Tuesday, October 6, 2015

"A house of cards, falling under the slightest breath of scrutiny..." — C.J. Rogers

No matter where you may stand personally on the delicate and important issue of Connecticut's death penalty, a great deal can be learned by carefully reading the decisions issued in the matter of State of Connecticut v. Eduardo Santiago (Case No. SC 17413)

On August 25, 2015, a total of six advanced release opinions were published by the Connecticut Supreme Court. A careful review of these opinions address issues well beyond the matters before the court and, in this authors opinion, expose the lengths our top jurists will go to in order to manufacture opinions, not based in fact or law or the record before them, but apparently based on their own personal bias or desire to feed their respective egos or play God. 

SC17413 Opinion (Palmer, J.)
First Concurrence (Norcott, J. & McDonald, J.) || Second Concurrence (Everleigh, J.)
First Dissent (Rogers, C.J.) || Second Dissent (Zarella, J.) || Third Dissent (Espinosa, J.)

It is somewhat ironic that just a few months earlier, Chief Justice Chase T. Rogers gave public testimony at her judicial re-nomination hearing touting the independence of the judiciary and each jurist. Even though I happen to agree with the sentiments expressed by Rogers in her dissenting opinion, her choice of language seems to be very personal in nature, attacking the very impartiality and integrity of her fellow jurists.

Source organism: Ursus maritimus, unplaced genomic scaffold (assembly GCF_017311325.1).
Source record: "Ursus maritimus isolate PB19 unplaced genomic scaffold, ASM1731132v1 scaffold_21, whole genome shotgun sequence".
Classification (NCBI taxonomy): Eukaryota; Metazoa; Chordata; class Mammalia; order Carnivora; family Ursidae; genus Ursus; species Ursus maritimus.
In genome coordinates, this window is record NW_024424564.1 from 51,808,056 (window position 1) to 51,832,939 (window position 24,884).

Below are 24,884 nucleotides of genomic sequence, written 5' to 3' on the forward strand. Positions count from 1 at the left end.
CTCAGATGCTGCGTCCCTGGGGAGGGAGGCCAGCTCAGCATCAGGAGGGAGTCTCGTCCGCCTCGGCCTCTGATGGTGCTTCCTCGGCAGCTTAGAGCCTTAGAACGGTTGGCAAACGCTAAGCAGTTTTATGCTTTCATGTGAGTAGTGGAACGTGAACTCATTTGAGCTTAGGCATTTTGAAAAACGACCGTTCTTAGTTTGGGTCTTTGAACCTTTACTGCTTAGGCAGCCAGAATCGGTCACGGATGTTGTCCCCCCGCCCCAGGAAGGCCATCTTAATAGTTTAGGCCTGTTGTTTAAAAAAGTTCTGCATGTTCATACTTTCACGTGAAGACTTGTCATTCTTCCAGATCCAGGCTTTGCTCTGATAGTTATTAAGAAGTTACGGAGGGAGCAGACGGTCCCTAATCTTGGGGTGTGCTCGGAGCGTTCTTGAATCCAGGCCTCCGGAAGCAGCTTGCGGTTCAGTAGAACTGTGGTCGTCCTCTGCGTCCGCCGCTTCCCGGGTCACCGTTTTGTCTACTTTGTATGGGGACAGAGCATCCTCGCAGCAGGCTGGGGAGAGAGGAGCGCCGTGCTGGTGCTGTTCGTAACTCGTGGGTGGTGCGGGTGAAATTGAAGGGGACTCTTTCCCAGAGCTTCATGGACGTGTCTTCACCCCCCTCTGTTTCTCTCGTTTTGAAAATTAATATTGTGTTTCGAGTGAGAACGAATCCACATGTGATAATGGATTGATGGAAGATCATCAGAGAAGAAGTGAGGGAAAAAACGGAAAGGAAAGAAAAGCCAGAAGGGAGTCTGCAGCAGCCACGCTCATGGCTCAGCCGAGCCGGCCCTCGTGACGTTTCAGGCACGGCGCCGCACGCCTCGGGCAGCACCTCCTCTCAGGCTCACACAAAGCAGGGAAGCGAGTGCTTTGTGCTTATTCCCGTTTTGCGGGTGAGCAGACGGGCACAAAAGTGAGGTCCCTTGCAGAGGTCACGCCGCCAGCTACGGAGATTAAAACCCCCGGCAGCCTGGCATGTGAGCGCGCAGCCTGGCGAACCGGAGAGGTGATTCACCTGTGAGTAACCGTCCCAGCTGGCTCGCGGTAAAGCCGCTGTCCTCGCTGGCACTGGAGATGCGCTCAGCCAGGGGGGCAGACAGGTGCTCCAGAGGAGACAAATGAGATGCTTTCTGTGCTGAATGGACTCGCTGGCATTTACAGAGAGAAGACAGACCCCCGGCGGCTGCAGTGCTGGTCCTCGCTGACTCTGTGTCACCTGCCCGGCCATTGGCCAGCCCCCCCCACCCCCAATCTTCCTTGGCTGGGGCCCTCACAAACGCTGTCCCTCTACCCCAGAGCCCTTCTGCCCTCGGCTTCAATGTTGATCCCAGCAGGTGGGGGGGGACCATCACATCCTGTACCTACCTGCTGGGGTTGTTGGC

The majority opinion is summarized in the rescript which notes:

"The judgment is reversed insofar as it imposes a sentence of death and the case is remanded to the trial court for a new penalty phase hearing, following a new in camera review, according to law, of the department's files and disclosure of evidence material to the defendant's case in mitigation; the judgment is affirmed in all other respects." 305 Conn. 101 (2012), 319 Conn. 912 (2015)

"The judgment is reversed with respect to the imposition of a sentence of death and the case is remanded with direction to impose a sentence of life imprisonment without the possibility of release; the judgment is affirmed in all other respects." 318 Conn. 1 (2015)

Further comment on this will follow . . . as this is not the first time in 2015 that we saw a deeply divided Connecticut Supreme Court let their personal opinions about their fellow jurists be known in the official records of the Court itself . . .

Note: Follow this link to view The Hartford Courant news coverage from Sept. 4, 2015.

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